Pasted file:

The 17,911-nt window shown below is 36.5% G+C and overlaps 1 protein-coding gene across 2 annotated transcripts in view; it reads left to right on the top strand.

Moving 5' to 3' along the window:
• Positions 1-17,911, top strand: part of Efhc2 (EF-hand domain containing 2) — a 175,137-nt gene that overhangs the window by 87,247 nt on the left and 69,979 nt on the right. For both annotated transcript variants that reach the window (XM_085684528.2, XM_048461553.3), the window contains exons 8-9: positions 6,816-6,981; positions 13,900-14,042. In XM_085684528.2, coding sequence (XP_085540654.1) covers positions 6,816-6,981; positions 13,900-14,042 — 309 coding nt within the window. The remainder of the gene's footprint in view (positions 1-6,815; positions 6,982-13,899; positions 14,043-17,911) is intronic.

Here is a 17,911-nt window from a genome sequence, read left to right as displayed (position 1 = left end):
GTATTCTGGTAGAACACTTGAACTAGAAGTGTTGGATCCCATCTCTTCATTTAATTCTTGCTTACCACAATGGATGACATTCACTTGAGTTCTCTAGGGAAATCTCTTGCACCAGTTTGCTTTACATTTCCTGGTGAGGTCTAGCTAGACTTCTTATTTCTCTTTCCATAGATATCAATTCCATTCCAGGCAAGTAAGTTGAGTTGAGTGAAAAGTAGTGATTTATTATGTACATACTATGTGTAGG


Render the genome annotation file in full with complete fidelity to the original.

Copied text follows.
The 17,911-nt window shown below is 36.5% G+C and overlaps 1 protein-coding gene across 2 annotated transcripts in view; it reads left to right on the top strand.

Moving 5' to 3' along the window:
• Positions 1-17,911, top strand: part of Efhc2 (EF-hand domain containing 2) — a 175,137-nt gene that overhangs the window by 87,247 nt on the left and 69,979 nt on the right. For both annotated transcript variants that reach the window (XM_085684528.2, XM_048461553.3), the window contains exons 8-9: positions 6,816-6,981; positions 13,900-14,042. In XM_085684528.2, coding sequence (XP_085540654.1) covers positions 6,816-6,981; positions 13,900-14,042 — 309 coding nt within the window. The remainder of the gene's footprint in view (positions 1-6,815; positions 6,982-13,899; positions 14,043-17,911) is intronic.

Here is a 17,911-nt window from a genome sequence, read left to right as displayed (position 1 = left end):
GTATTCTGGTAGAACACTTGAACTAGAAGTGTTGGATCCCATCTCTTCATTTAATTCTTGCTTACCACAATGGATGACATTCACTTGAGTTCTCTAGGGAAATCTCTTGCACCAGTTTGCTTTACATTTCCTGGTGAGGTCTAGCTAGACTTCTTATTTCTCTTTCCATAGATATCAATTCCATTCCAGGCAAGTAAGTTGAGTTGAGTGAAAAGTAGTGATTTATTATGTACATACTATGTGTAGG